UN Says Brazil Doesn’t Offer Enough Security for World Cup and Olympics

Rio's Big Skull armored vehicle Brazil must intensify a crackdown on violence as part of its preparations for the World Cup in 2014 and the Olympic Games in 2016 if it wants to ensure that there will be sufficient security for those events in the city of Rio de Janeiro, concluded Philip Alston in a special report for the United Nations on Extra Judicial Executions.

“We welcome the news that community policing will be increased in certain slums of the city and that the federal government has promised to raise salaries in the police force. But more will have to be done to achieve the level of security we feel is necessary for the World Cup and the Olympic Games,” declared Alston, as he reported on continued alarming levels of deaths caused by police action and noncompliance with recommendations he made in a 2007 report.

Alston, a UN special rapporteur, recalled his 2007 visit when he witnessed Rio violence firsthand. “The day-to-day life of many Brazilians, especially those who live in slums, takes place in the shadow of assassinations and criminal violence. When I visited Brazil I saw how the police execute supposed criminals, and kill innocent bystanders during their operations. Civilians were also killed by extermination groups and ‘milícias,’ whose membership includes policemen.”

According to Alston, the number of executions in Brazil is very high. “There was a total of 11,000 deaths by the police registered as “resistance followed by death,” in São Paulo and Rio de Janeiro between 2003 and 2009. The evidence shows clearly that in reality these deaths were executions. Only the police see ‘resistance.’ These deaths should be investigated as assassinations.”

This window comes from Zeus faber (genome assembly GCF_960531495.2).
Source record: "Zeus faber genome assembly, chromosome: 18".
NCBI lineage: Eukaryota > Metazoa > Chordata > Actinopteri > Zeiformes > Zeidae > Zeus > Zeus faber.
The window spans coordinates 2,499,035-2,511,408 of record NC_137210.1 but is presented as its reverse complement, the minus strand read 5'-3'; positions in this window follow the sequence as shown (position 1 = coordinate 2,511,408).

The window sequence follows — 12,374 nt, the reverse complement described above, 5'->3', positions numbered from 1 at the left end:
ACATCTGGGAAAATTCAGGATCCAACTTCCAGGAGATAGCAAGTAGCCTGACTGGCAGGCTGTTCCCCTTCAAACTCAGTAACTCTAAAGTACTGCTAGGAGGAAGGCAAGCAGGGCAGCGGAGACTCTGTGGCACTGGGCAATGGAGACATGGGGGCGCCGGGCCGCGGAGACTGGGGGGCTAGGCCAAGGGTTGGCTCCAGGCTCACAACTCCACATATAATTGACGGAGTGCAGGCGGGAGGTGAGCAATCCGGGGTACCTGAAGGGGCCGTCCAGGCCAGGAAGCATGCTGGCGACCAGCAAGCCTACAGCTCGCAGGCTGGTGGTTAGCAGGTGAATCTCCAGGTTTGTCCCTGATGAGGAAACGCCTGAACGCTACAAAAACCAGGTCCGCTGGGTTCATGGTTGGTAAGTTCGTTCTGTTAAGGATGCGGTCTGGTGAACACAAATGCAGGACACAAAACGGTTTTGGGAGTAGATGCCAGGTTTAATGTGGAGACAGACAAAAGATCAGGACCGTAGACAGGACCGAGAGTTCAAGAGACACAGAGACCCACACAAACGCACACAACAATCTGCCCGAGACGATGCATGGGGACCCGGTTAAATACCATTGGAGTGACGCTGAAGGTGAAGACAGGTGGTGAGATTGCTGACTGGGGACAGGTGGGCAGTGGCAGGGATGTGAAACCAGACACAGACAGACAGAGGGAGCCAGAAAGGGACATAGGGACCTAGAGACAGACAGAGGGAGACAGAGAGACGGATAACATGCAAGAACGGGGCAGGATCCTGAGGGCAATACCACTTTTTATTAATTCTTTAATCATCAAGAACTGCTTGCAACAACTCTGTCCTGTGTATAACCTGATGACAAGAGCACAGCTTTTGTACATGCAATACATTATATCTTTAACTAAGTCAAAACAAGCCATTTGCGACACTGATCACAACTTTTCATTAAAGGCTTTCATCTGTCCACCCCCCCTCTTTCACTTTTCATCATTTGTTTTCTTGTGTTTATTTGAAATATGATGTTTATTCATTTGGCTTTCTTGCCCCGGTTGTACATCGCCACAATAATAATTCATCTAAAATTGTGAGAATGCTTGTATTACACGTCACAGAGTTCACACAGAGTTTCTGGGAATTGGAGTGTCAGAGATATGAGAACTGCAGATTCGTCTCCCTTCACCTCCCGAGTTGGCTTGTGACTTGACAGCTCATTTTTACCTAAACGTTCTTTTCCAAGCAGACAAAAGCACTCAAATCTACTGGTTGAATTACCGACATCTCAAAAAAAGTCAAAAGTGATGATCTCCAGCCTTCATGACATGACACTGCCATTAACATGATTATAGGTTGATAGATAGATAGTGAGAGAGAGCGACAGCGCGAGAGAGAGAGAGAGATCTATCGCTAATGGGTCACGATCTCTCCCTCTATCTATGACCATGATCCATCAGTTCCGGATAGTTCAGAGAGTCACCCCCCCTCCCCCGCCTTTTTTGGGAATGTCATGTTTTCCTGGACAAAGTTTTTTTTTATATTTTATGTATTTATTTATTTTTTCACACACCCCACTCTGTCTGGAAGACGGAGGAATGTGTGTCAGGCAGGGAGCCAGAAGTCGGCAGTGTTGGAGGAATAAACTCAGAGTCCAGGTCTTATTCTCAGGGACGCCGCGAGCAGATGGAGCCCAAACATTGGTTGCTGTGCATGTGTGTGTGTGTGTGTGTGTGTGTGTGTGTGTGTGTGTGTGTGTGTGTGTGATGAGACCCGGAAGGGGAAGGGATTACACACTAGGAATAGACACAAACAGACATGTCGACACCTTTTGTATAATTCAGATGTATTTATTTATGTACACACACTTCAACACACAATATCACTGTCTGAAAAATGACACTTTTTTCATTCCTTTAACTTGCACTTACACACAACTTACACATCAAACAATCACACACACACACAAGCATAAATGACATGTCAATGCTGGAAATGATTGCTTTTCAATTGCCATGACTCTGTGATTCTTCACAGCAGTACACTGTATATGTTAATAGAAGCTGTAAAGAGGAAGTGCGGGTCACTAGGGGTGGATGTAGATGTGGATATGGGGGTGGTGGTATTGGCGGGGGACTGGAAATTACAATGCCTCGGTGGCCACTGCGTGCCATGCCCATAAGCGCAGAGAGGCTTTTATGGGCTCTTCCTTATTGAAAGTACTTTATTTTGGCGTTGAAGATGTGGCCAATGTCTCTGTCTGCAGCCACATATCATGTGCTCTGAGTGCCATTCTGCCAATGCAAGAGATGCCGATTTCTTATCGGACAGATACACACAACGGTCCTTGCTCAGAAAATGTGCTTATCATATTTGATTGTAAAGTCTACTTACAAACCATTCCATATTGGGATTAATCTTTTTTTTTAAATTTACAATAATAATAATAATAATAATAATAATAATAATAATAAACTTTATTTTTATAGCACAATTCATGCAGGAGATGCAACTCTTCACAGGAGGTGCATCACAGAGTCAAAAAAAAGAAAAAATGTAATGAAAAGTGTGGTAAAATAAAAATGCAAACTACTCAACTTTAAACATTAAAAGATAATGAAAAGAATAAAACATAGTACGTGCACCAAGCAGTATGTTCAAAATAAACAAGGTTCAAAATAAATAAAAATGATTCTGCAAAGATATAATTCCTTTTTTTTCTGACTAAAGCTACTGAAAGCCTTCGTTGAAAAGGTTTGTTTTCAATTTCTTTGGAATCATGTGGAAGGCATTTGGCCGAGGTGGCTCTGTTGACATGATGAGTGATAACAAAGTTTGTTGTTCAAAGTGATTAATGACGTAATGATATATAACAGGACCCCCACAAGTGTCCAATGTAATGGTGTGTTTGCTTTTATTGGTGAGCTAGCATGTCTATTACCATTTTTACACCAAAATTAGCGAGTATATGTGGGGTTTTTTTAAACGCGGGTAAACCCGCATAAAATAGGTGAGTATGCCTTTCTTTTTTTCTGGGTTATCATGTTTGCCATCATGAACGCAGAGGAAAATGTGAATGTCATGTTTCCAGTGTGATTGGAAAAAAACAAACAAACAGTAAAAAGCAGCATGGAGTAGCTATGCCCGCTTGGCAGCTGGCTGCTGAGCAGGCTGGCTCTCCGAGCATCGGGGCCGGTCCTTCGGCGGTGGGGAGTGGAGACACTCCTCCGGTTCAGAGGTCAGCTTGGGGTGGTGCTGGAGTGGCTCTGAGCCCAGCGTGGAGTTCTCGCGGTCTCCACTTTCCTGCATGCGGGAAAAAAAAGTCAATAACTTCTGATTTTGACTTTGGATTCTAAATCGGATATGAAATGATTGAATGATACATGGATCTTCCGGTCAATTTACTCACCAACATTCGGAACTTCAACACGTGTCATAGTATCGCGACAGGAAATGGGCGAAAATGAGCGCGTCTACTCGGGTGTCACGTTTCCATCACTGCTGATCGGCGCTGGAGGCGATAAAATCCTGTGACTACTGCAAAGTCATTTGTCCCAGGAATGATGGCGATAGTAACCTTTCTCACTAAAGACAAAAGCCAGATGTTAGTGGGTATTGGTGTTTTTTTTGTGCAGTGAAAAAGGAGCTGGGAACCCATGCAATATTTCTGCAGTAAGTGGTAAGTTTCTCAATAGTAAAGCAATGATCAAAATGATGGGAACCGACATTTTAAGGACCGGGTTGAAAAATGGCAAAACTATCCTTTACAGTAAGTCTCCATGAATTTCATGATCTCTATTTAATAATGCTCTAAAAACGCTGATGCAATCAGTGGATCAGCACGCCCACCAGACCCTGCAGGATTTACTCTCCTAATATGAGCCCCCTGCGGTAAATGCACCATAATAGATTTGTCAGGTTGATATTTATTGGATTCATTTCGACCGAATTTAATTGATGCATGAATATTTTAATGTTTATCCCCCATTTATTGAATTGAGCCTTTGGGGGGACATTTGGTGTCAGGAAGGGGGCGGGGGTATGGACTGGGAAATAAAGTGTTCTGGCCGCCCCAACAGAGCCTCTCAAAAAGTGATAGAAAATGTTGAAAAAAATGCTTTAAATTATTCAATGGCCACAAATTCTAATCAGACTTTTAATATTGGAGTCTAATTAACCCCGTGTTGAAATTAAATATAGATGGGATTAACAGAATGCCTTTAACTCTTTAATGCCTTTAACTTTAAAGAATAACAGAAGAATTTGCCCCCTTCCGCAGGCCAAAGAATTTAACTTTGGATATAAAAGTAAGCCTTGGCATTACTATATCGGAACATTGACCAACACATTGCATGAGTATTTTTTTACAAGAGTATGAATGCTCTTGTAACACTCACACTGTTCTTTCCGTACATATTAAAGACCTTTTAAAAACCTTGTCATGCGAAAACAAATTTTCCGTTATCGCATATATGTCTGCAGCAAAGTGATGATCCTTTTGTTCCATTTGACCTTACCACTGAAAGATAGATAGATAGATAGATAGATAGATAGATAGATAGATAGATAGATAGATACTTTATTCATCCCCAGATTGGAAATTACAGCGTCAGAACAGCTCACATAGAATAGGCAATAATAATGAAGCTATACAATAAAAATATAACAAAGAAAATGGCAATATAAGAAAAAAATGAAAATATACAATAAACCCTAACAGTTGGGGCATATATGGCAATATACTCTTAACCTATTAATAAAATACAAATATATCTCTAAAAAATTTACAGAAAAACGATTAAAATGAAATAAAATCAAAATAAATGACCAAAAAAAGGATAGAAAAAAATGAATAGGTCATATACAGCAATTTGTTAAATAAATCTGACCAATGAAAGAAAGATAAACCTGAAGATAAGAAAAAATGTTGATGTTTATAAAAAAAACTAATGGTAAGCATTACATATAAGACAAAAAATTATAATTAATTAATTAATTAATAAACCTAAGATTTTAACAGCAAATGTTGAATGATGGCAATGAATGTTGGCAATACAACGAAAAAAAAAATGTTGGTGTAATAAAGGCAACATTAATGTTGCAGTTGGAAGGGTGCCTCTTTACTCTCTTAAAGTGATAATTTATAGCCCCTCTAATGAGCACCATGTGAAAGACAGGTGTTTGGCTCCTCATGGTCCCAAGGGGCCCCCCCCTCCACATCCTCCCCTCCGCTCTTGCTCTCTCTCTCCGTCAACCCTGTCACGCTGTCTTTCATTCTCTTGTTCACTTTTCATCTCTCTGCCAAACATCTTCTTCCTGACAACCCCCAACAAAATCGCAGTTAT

As for the policy in Rio de Janeiro of sending heavily armed police forces (known as UPPs) into slum areas to clear out criminal elements and drug lords so the government can move in and bring basic services to the population, Alston praised the effort, but said a lot of work was necessary to make the new security real and sustainable. He also mentioned reports that UPPs sometimes abused local inhabitants and that promised services did not always appear.

The UN report says that the number of people killed as the result of police violence and extermination groups in Brazil is “alarming.” The report goes on to say that Brazil has not complied completely with any of the 33 recommendations made in a special report filed in 2007 by Philip Alston on “Summary, Arbitrary and Extra Judicial Executions in Brazil.” Out of the 33 recommendations he made in 2007, only 11 were partially implemented and the other 22 basically ignored.

“The fact is that almost nothing has been done to resolve this grave problem of killings by police on duty, this very high rate of what is called “justified assassination due to resistance,” (“autos de resistência”) says the new report, adding that most of deaths are not even investigated in any significant way. “Little has been done to reduce the violence,” is the conclusion the latest UN report reaches.

The document does cite some progress in Rio de Janeiro where “milícia” activities have been investigated and the police have begun occupying slums (these police, known as Pacification Units – “UPP,” have to dislodge drug lords so they can follow up with the installation of basic governmental services – that the drug lords were providing, so pervasive was their presence).

The report also cites the large number of deaths that occur inside Brazilian prisons, along with deaths due to the action of “milícias” and extermination groups whose members are often off-duty police.

The report mentions that  some progress has been made in dealing with Death Squads (“Esquadrões da Morte”) in Pernambuco.

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